Richard Nixon photo

Remarks on the Departure of Prime Minister Sato of Japan From the White House

November 21, 1969

Mr. Prime Minister and Your Excellencies who are present here today:

There have been many meetings between the heads of government of Japan and the United States over the past 25 years. I am confident that history will record that this is the most significant meeting that has occurred since the end of World War II.

It is customary on such occasions to say that a new era begins in the relations between the two countries involved. I believe today, however, that there is no question that this is a statement of the fact that a new era begins between the United States and Japan, in our relations not only bilaterally in the Pacific but in the world.

As the joint communiqué which will be issued at 11:30 indicates, we have resolved the last major issue which came out of World War II, the Okinawa problem. And further, we have made significant progress in the resolution of other bilateral issues in the economic field, as well as in the field of investment and trade, not only between our two countries, but in the Asian area.

Mr. Prime Minister, I believe that as we stand here today that in the years ahead, our two Governments and our two peoples will work together toward that great goal which is contained in the slogan of the Expo 1970 in Osaka, "Harmony and Progress for all Mankind."

Note: The President spoke at 11:10 a.m. in the Rose Garden at the White House. See also Items 447, 449, and 453.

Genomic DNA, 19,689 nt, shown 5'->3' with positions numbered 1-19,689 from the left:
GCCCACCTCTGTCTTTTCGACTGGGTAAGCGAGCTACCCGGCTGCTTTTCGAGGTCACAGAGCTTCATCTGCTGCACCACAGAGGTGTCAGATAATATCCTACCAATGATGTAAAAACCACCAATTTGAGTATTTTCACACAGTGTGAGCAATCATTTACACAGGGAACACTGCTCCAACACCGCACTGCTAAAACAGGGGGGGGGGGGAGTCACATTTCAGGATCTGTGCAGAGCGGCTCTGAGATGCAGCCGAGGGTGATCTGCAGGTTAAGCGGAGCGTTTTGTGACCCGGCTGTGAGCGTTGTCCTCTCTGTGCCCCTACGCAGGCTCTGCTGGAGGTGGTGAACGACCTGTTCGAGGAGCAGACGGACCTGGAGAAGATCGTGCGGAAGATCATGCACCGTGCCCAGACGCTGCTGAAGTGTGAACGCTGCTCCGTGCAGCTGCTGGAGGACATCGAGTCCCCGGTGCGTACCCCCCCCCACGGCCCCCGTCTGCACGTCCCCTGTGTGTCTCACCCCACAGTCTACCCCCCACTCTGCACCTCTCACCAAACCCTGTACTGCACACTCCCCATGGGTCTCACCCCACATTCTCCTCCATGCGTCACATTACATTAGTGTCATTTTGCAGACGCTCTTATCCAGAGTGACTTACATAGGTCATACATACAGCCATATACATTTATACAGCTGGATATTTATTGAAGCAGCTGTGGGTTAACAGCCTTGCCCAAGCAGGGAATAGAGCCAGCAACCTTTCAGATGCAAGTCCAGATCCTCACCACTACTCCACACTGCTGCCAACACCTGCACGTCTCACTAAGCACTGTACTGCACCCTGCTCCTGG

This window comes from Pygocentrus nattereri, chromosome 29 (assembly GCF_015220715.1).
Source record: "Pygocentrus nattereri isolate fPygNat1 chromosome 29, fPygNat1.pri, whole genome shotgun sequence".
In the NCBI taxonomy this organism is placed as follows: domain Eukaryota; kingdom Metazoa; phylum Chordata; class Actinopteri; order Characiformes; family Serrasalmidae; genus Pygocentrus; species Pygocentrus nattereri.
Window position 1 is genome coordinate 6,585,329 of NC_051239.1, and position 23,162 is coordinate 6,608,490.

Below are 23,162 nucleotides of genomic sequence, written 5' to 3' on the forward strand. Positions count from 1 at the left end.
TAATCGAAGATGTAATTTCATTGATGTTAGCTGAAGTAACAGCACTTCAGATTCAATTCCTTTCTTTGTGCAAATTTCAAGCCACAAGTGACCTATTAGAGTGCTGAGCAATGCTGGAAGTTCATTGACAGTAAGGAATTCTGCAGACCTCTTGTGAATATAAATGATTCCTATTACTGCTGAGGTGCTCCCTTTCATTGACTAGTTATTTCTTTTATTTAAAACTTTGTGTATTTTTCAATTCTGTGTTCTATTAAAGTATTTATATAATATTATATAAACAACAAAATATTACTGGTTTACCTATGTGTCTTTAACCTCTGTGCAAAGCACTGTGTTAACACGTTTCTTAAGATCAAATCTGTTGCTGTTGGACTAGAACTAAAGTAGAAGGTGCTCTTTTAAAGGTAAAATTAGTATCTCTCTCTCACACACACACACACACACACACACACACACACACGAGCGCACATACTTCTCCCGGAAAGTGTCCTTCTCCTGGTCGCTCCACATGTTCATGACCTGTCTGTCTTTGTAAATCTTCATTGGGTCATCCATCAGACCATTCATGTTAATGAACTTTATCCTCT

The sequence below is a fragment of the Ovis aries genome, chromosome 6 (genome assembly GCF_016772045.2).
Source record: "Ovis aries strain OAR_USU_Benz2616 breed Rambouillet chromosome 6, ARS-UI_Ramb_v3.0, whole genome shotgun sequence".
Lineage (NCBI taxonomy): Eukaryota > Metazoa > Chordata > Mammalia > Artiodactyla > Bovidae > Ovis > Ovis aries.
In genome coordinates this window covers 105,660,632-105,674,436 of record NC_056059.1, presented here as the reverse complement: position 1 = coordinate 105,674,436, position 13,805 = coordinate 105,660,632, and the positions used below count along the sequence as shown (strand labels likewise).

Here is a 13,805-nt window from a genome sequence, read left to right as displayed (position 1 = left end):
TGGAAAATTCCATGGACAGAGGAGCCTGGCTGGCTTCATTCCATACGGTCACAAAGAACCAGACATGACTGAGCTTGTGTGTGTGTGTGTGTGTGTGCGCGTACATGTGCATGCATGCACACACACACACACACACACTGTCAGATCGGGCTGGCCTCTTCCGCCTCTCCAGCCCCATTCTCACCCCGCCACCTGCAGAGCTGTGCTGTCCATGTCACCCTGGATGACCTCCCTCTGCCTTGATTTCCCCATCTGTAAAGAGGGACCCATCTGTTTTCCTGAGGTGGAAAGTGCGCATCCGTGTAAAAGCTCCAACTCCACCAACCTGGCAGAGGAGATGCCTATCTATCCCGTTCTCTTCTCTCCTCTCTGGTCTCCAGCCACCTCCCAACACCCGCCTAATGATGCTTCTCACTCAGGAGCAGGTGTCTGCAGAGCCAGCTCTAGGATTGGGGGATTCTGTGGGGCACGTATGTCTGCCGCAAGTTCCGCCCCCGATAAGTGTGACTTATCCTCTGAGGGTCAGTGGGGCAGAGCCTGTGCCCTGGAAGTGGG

Prime Minister Eisaku Sato responded in Japanese through an interpreter, as follows:

I am leaving Washington this afternoon after having successfully completed 3 days of talks with President Nixon and other leaders of the United States Government.

It gave me the greatest pleasure to have been able to strengthen the ties of mutual trust and friendship between the United States and Japan in such an openhearted atmosphere as prevailed throughout our meetings.

Although we still face a number of difficult problems in the present international society, I firmly believe that the paths we have to tread will open up by themselves if we both continue our efforts with hope in the future and in the spirit of mutual understanding and cooperation.

In particular, it is an event of historic significance that an agreement has been reached on the reversion of Okinawa through our talks.

On my return to Japan, I am determined to make every possible effort to set up new relations between the United States and Japan, based on the accomplishments of this visit, which would also contribute toward the establishment of world peace.

As I take my leave, may I express to President and Mrs. Nixon, as well as to the Government and the people of the United States, my heartfelt gratitude for your warm solicitude and my best wishes for the good health and continued prosperity of you all.

Richard Nixon, Remarks on the Departure of Prime Minister Sato of Japan From the White House Online by Gerhard Peters and John T. Woolley, The American Presidency Project

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